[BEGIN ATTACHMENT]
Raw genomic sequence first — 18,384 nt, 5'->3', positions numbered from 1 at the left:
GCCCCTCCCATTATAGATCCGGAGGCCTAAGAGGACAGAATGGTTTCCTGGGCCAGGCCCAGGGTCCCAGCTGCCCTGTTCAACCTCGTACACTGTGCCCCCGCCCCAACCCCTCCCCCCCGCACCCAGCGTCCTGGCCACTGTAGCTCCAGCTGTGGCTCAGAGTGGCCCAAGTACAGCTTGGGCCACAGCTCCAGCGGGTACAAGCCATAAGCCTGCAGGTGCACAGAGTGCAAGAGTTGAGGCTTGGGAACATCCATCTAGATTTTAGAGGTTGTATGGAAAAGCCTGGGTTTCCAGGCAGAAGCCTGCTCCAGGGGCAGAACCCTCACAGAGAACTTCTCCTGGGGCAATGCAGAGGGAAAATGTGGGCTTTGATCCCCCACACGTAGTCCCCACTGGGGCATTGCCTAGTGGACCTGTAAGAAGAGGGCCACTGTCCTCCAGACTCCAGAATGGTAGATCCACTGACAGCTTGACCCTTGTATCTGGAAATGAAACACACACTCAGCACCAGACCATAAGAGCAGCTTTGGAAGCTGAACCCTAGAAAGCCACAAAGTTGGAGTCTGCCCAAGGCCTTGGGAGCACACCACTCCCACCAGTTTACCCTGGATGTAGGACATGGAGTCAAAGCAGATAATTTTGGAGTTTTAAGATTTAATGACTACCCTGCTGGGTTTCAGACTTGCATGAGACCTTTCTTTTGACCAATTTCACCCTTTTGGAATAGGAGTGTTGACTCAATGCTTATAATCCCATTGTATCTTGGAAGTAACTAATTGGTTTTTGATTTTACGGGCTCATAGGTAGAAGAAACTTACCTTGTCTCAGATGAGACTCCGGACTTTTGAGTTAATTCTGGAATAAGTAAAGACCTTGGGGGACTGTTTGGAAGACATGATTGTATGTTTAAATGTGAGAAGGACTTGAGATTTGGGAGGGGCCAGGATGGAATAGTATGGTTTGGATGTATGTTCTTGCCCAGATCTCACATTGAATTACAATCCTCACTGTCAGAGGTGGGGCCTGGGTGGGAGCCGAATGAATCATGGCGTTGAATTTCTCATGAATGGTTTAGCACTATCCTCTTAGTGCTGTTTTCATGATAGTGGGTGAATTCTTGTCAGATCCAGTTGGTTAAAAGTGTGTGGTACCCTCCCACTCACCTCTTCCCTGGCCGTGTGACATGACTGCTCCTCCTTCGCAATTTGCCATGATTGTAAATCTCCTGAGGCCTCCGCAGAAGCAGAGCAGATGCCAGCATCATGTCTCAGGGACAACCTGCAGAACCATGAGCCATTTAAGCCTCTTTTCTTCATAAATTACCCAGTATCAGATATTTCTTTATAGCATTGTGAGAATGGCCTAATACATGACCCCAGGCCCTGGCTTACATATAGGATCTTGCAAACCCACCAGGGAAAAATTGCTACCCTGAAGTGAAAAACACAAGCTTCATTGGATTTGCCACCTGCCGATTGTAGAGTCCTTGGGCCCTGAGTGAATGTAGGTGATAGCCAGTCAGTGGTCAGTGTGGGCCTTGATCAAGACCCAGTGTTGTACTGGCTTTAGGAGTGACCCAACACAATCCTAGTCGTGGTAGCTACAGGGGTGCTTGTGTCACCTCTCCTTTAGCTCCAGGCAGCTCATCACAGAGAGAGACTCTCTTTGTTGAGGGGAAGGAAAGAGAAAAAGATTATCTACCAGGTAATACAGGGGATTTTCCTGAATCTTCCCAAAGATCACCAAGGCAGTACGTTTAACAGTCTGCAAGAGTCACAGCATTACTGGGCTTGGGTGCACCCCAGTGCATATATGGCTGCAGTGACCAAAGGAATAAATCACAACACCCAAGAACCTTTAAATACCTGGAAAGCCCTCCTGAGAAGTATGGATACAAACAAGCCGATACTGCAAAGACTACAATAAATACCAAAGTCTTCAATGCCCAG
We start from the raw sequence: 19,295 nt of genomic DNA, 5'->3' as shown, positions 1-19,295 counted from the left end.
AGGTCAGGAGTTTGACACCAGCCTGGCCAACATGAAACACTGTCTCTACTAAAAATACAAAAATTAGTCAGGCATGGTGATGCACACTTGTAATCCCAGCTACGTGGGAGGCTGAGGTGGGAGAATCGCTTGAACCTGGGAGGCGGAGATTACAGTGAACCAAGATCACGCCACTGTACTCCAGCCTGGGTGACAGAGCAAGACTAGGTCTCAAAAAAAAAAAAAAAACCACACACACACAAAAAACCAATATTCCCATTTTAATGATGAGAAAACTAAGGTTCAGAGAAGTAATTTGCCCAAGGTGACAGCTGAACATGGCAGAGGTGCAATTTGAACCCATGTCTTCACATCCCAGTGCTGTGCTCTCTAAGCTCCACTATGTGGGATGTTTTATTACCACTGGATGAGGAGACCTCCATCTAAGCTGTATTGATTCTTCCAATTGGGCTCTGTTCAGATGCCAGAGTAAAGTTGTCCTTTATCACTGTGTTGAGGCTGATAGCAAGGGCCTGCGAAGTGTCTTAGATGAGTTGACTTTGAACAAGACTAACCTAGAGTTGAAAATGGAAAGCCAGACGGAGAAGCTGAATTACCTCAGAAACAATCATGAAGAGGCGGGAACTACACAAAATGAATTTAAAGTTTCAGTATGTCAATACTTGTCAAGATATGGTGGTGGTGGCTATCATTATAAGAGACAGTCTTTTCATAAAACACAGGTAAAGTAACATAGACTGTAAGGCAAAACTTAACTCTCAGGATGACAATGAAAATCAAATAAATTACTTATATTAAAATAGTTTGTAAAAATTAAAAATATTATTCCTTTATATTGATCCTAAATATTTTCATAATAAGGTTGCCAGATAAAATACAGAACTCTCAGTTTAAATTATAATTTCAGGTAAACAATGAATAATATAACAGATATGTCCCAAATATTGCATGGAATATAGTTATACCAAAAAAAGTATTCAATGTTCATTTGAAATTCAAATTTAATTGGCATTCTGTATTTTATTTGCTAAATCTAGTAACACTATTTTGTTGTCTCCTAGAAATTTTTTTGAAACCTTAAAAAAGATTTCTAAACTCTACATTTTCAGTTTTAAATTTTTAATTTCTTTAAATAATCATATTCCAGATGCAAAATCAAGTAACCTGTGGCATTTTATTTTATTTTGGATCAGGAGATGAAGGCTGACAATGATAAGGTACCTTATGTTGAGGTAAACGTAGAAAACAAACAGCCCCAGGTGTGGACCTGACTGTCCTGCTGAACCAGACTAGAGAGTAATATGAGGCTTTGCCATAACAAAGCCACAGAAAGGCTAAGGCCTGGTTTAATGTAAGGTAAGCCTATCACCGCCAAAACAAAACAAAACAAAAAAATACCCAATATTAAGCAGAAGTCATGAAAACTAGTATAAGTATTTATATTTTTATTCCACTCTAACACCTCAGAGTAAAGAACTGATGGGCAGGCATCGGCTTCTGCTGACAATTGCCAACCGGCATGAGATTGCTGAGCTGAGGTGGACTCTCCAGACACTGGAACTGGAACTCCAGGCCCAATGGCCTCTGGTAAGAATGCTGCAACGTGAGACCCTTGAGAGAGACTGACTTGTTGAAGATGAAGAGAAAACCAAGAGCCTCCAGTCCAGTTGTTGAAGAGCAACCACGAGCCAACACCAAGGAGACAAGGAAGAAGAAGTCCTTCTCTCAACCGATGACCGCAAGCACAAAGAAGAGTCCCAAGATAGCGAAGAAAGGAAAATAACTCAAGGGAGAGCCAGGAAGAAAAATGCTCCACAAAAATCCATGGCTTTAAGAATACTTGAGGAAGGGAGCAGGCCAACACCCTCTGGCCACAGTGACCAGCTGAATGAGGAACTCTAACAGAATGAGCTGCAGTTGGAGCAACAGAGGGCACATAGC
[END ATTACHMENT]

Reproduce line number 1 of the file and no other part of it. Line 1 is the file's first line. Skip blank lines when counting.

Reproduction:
Raw genomic sequence first — 18,384 nt, 5'->3', positions numbered from 1 at the left: